c.   Some words that appear in 16:9-20 appear in compounded or non-compounded forms elsewhere in the gospel.

i.  In the 12 verses preceding 16:9-20 (15:44—16:8) there are 17 words, phrases, or stylistic usages not used elsewhere by Mk.  Many other segments of Mark can be looked at, and they turn up a similar number of “non-Markan” words.

ii.  Black argues that the internal evidence only shows that the LEM is different than the rest of Mark.  While interesting, it does not prove whether Mark wrote it.  Internal evidence is too subjective, and can only serve as corroborative evidence.

iii.  Most of the non-Markan words are rare even in the other gospels.

Internal evidence for the inauthenticity of the LEM

  • “There is not a single passage in Mark 1:1—16:8 comparable to the stylistic, grammatical, and lexical anomalies in 16:9-20.”—Wallace
  • There is a strange jump between verse 8 and 9.  The opening words of the LEM in verse 9 suggest that Jesus is the subject in the preceding context rather than Mary, and Mary is introduced in verse 9 as if for the first time.  Furthermore, verses 19-20 do not continue with, or explain what appears in 16:1-8.  It looks as if the two are not connected either literarily or grammatically, which implies that 16:9-20 is a later addition.
  • Matthew and Luke both used Mark as a template, so they both have similar content.  But when it comes to their resurrection accounts, they look very different from one another.  The best explanation for this divergence is that they lost their shared template in Mark at that precise point; i.e. the copy of Mark they were working from lacked the LEM (which contains resurrection appearances).
  • Verse 8 ends with the particle gar (“for”).  Some argue that Mark could not have ended with gar, thus the original ending must be lost.

Assessing the Evidence

Manuscripts

When it comes to the manuscript evidence, how should we best judge?  If we are just counting manuscripts, the LEM wins the authenticity contest hands-down.  But that is from our own temporal perspective.  While the extant MSS containing the LEM far outnumber the MSS lacking the LEM in our day, the opposite was true in the 4th and 5th centuries according to Eusebius and Jerome.  If authenticity is determined solely by counting MSS, we end up with an ironic situation in which someone living in the 4th century would have to conclude that the LEM is an interpolation, while we in the 21st century have to conclude that the LEM is original.  Who’s to say which century should be considered the standard?

In addition to this practical difficulty, there is a more fundamental problem with this approach: in principle, counting MSS cannot tell us which reading is original because it is always possible that an errant MS was copied more than the original.  In the same way that repeating a lie 100 times does not make it true, a particular reading is not shown to be original simply because it is copied hundreds or thousands of times.

It’s clear that both the LEM and the short ending of Mark (SEM) have early attestation.  Our earliest Greek MSS and versions lack the LEM.  And yet, we know the LEM appeared in at least some manuscripts as early as the mid-2nd century since Irenaeus was aware of it.  But given the testimony of Eusebius and Jerome, the SEM appears to have been the most common reading in the early church (it’s important to note that Eusebius and Jerome were outside Egypt, proving that the SEM was not some aberration unique to the Alexandrian tradition).  By the end of the 5th and beginning of the 6th centuries, however, Victor of Antioch indicates that the MSS evidence for both readings was about equal.  And we know from the extant MSS that from that time on, the LEM eventually became the majority reading.  It would appear, then, from both the MSS, versional, and patristic evidence, that the SEM was the reading of the majority of MSS in the early church, and only came to be a minority reading by the 7th century.  So it took ~500 years for the SEM to be superseded by the LEM.  If the SEM was the majority reading early on, it is more likely to be the original reading.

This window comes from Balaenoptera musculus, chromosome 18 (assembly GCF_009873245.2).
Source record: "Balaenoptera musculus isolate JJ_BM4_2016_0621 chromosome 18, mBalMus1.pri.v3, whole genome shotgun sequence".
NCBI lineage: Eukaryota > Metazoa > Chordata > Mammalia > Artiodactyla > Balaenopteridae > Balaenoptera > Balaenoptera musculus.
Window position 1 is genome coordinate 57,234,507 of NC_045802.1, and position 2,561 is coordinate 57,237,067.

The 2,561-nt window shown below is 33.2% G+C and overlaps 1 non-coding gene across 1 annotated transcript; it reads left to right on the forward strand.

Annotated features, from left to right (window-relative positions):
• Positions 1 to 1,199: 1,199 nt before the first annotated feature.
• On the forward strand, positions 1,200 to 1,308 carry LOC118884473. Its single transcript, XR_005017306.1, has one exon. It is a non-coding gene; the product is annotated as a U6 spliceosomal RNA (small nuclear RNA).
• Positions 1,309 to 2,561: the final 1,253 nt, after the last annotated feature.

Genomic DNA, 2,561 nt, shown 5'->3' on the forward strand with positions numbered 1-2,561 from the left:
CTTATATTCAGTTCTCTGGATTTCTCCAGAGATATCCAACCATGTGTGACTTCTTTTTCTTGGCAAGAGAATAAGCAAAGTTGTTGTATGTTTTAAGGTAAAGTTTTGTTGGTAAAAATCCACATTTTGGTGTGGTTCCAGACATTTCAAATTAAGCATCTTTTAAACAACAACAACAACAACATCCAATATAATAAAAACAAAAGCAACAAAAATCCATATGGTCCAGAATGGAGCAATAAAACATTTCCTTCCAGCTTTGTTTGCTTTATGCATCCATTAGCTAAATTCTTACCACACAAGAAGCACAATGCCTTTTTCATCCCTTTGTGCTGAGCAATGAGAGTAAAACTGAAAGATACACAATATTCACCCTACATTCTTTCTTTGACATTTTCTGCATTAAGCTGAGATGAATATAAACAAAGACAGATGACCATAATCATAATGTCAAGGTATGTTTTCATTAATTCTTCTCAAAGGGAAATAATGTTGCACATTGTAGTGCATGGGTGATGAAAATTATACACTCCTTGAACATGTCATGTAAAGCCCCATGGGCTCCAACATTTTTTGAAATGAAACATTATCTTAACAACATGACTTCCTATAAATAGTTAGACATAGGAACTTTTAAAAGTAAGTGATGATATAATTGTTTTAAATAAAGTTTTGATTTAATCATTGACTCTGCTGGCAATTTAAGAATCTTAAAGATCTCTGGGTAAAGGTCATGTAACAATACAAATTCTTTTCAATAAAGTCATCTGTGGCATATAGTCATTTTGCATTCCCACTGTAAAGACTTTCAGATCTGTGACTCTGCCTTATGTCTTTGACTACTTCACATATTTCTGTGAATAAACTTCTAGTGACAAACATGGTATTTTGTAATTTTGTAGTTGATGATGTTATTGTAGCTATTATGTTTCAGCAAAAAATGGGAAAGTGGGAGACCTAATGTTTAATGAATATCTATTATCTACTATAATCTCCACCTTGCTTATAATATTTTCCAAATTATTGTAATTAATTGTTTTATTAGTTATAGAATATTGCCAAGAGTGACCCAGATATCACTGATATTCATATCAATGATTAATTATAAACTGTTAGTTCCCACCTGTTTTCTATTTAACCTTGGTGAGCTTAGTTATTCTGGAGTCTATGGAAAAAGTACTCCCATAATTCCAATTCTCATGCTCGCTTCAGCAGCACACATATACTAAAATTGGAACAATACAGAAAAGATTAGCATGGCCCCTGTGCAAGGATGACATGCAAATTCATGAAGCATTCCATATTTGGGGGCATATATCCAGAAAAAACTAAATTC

Vaticanus’ blank space

Normally, if a book ended mid-column or mid-page, scribes would continue copying the next book immediately after.  No space was spared.  Vaticanus, however, has a blank space between the end of Mark and the beginning of Luke.  Some, such as Robinson, argue that this space was left blank because the scribe was aware of the LEM, and left space for its later inclusion if necessary.

Most of Vaticanus was transcribed using three columns per page.  Mark’s Gospel ends in the middle of the 2nd column.  Rather than beginning Luke’s Gospel immediately after, however, the scribe began copying Luke on the next page.  Could this space have been intended for the LEM?  No.  There is not enough room to fit the 163 word contained in the LEM, and too much room for the IE.  If the scribe was truly leaving room for the LEM, he should have begun his copy of Luke somewhere toward the end of the first column on the next page.  The blank space following Mark’s Gospel, then, does not discount Vaticanus as a witness against the LEM.

It should be noted that this is not the only section in Vaticanus in which a blank space is found following the conclusion of a book.  This phenomenon occurs three other times as well:

1.      Tobit has 1 ½ blank columns

2.      The end of Nehemiah only takes up 2 lines of the 1st column.  The rest of the page is blank.

3.      The end of Daniel only takes up ½ of the 1st column.  The other 2 ½ columns are blank.

Why would the scribes of Vaticanus leave spaces between these books, but not others?  Perhaps it is due to shifts in genre (history to poetry, etc.).

The gap after Nehemiah is explicable: Psalms follows Nehemiah, but Psalms was transcribed into two columns as opposed to three, so it was best to begin Psalms on a new page.  Daniel’s 2 ½ column gap is explained by the fact that Daniel ends the OT.  It is not clear why the scribe left a gap between Mark and Luke, however, it is unlikely that he did so because he was leaving space for a particular ending, whether it be the LEM, the IE, or some alternative ending.  In fact, it would appear that the scribe was not aware of any other ending for Mark.  Throughout Vaticanus one will find umlauts.  Scholars have determined that these marks were meant to indicate the scribe’s knowledge of textual variants.  Interestingly, no umlauts appear after 16:8, and thus there is no reason to believe the scribe left the space blank to acknowledge textual variants in the ending of Mark.